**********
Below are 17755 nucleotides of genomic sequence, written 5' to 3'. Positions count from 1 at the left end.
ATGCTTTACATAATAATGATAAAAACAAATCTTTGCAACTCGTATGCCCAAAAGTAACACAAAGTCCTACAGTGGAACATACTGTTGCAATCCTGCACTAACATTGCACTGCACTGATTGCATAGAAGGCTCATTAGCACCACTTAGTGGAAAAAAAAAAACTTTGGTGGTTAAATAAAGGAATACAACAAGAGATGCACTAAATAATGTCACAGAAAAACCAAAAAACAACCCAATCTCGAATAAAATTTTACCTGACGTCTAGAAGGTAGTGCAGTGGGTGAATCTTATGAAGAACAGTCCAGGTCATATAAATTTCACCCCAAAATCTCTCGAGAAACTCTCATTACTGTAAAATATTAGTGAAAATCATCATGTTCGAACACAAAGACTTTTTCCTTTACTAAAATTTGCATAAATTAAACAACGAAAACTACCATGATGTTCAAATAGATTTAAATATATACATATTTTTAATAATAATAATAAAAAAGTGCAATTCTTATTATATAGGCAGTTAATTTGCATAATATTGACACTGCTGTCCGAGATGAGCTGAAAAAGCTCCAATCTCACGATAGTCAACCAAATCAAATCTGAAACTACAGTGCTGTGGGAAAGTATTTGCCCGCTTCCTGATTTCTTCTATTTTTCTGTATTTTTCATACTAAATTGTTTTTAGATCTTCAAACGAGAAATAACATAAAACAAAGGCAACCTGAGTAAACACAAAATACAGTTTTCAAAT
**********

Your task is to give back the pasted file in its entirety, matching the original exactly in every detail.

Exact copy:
Below are 17755 nucleotides of genomic sequence, written 5' to 3'. Positions count from 1 at the left end.
ATGCTTTACATAATAATGATAAAAACAAATCTTTGCAACTCGTATGCCCAAAAGTAACACAAAGTCCTACAGTGGAACATACTGTTGCAATCCTGCACTAACATTGCACTGCACTGATTGCATAGAAGGCTCATTAGCACCACTTAGTGGAAAAAAAAAAACTTTGGTGGTTAAATAAAGGAATACAACAAGAGATGCACTAAATAATGTCACAGAAAAACCAAAAAACAACCCAATCTCGAATAAAATTTTACCTGACGTCTAGAAGGTAGTGCAGTGGGTGAATCTTATGAAGAACAGTCCAGGTCATATAAATTTCACCCCAAAATCTCTCGAGAAACTCTCATTACTGTAAAATATTAGTGAAAATCATCATGTTCGAACACAAAGACTTTTTCCTTTACTAAAATTTGCATAAATTAAACAACGAAAACTACCATGATGTTCAAATAGATTTAAATATATACATATTTTTAATAATAATAATAAAAAAGTGCAATTCTTATTATATAGGCAGTTAATTTGCATAATATTGACACTGCTGTCCGAGATGAGCTGAAAAAGCTCCAATCTCACGATAGTCAACCAAATCAAATCTGAAACTACAGTGCTGTGGGAAAGTATTTGCCCGCTTCCTGATTTCTTCTATTTTTCTGTATTTTTCATACTAAATTGTTTTTAGATCTTCAAACGAGAAATAACATAAAACAAAGGCAACCTGAGTAAACACAAAATACAGTTTTCAAAT